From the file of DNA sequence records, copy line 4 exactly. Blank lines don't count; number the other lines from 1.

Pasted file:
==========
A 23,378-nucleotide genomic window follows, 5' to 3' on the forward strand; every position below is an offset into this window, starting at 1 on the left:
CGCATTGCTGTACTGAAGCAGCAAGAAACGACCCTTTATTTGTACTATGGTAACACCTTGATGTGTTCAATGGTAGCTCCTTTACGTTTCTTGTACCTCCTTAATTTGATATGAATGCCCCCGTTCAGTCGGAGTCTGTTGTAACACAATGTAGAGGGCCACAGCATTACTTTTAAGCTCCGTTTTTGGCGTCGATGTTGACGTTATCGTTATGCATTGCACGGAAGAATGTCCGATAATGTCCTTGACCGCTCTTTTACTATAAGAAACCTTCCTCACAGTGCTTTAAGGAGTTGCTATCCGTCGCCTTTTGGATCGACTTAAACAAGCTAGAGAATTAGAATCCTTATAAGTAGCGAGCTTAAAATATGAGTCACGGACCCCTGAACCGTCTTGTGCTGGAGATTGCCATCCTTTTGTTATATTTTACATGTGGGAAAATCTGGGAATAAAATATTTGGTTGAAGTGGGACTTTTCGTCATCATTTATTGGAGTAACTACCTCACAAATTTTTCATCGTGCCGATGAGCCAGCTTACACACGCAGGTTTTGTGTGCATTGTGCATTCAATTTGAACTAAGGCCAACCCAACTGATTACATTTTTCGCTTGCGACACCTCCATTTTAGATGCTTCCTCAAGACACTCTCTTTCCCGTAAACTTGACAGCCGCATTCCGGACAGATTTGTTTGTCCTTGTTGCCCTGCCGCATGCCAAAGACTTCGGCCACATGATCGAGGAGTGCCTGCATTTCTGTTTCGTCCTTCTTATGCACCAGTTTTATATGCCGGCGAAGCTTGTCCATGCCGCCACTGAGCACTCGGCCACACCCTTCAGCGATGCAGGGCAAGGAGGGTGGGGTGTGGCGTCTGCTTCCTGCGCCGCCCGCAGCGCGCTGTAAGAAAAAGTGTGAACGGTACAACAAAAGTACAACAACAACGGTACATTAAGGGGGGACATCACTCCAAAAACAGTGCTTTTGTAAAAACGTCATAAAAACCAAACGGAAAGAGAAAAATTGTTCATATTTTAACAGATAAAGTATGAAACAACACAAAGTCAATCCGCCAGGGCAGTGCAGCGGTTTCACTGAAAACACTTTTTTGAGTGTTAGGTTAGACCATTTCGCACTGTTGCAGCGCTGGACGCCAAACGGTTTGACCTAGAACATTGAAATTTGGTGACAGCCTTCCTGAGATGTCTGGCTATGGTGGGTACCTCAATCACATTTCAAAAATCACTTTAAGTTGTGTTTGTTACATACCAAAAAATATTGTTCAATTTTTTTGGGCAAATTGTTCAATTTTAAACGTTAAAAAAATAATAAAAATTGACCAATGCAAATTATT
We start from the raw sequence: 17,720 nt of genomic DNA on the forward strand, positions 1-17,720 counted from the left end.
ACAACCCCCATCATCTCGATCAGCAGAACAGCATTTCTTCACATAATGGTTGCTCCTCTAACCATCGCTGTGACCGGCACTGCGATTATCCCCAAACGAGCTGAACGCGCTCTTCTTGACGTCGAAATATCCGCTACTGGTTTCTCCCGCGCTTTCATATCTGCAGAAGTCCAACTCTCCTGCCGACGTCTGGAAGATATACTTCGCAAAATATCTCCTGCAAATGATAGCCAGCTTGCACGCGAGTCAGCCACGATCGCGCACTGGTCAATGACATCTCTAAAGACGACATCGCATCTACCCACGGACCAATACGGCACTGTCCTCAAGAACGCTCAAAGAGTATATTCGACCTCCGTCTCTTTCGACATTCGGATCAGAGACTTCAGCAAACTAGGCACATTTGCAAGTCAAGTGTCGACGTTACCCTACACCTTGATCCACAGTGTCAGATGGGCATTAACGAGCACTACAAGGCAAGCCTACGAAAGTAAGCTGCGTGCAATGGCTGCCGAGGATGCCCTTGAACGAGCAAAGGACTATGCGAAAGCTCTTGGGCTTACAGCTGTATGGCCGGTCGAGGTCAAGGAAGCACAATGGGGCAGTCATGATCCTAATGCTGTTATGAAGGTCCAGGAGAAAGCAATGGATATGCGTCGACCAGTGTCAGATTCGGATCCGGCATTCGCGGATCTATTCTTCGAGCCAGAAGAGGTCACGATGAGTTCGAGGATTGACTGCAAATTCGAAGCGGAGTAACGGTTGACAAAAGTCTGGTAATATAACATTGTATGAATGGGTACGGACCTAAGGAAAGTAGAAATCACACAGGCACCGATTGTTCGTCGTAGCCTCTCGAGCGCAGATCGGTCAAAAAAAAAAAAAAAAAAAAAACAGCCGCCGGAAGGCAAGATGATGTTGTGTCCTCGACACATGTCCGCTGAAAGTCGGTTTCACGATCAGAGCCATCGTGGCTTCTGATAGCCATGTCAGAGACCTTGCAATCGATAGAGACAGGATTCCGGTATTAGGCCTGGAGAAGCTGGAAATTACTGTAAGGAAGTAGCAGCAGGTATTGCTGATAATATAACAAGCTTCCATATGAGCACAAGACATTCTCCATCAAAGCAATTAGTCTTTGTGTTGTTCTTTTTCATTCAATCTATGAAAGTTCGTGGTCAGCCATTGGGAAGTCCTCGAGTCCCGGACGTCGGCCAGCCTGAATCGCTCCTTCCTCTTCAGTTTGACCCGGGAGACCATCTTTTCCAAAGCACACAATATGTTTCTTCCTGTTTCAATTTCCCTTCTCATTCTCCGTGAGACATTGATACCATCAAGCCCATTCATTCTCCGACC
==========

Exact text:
ACAACCCCCATCATCTCGATCAGCAGAACAGCATTTCTTCACATAATGGTTGCTCCTCTAACCATCGCTGTGACCGGCACTGCGATTATCCCCAAACGAGCTGAACGCGCTCTTCTTGACGTCGAAATATCCGCTACTGGTTTCTCCCGCGCTTTCATATCTGCAGAAGTCCAACTCTCCTGCCGACGTCTGGAAGATATACTTCGCAAAATATCTCCTGCAAATGATAGCCAGCTTGCACGCGAGTCAGCCACGATCGCGCACTGGTCAATGACATCTCTAAAGACGACATCGCATCTACCCACGGACCAATACGGCACTGTCCTCAAGAACGCTCAAAGAGTATATTCGACCTCCGTCTCTTTCGACATTCGGATCAGAGACTTCAGCAAACTAGGCACATTTGCAAGTCAAGTGTCGACGTTACCCTACACCTTGATCCACAGTGTCAGATGGGCATTAACGAGCACTACAAGGCAAGCCTACGAAAGTAAGCTGCGTGCAATGGCTGCCGAGGATGCCCTTGAACGAGCAAAGGACTATGCGAAAGCTCTTGGGCTTACAGCTGTATGGCCGGTCGAGGTCAAGGAAGCACAATGGGGCAGTCATGATCCTAATGCTGTTATGAAGGTCCAGGAGAAAGCAATGGATATGCGTCGACCAGTGTCAGATTCGGATCCGGCATTCGCGGATCTATTCTTCGAGCCAGAAGAGGTCACGATGAGTTCGAGGATTGACTGCAAATTCGAAGCGGAGTAACGGTTGACAAAAGTCTGGTAATATAACATTGTATGAATGGGTACGGACCTAAGGAAAGTAGAAATCACACAGGCACCGATTGTTCGTCGTAGCCTCTCGAGCGCAGATCGGTCAAAAAAAAAAAAAAAAAAAAAACAGCCGCCGGAAGGCAAGATGATGTTGTGTCCTCGACACATGTCCGCTGAAAGTCGGTTTCACGATCAGAGCCATCGTGGCTTCTGATAGCCATGTCAGAGACCTTGCAATCGATAGAGACAGGATTCCGGTATTAGGCCTGGAGAAGCTGGAAATTACTGTAAGGAAGTAGCAGCAGGTATTGCTGATAATATAACAAGCTTCCATATGAGCACAAGACATTCTCCATCAAAGCAATTAGTCTTTGTGTTGTTCTTTTTCATTCAATCTATGAAAGTTCGTGGTCAGCCATTGGGAAGTCCTCGAGTCCCGGACGTCGGCCAGCCTGAATCGCTCCTTCCTCTTCAGTTTGACCCGGGAGACCATCTTTTCCAAAGCACACAATATGTTTCTTCCTGTTTCAATTTCCCTTCTCATTCTCCGTGAGACATTGATACCATCAAGCCCATTCATTCTCCGACC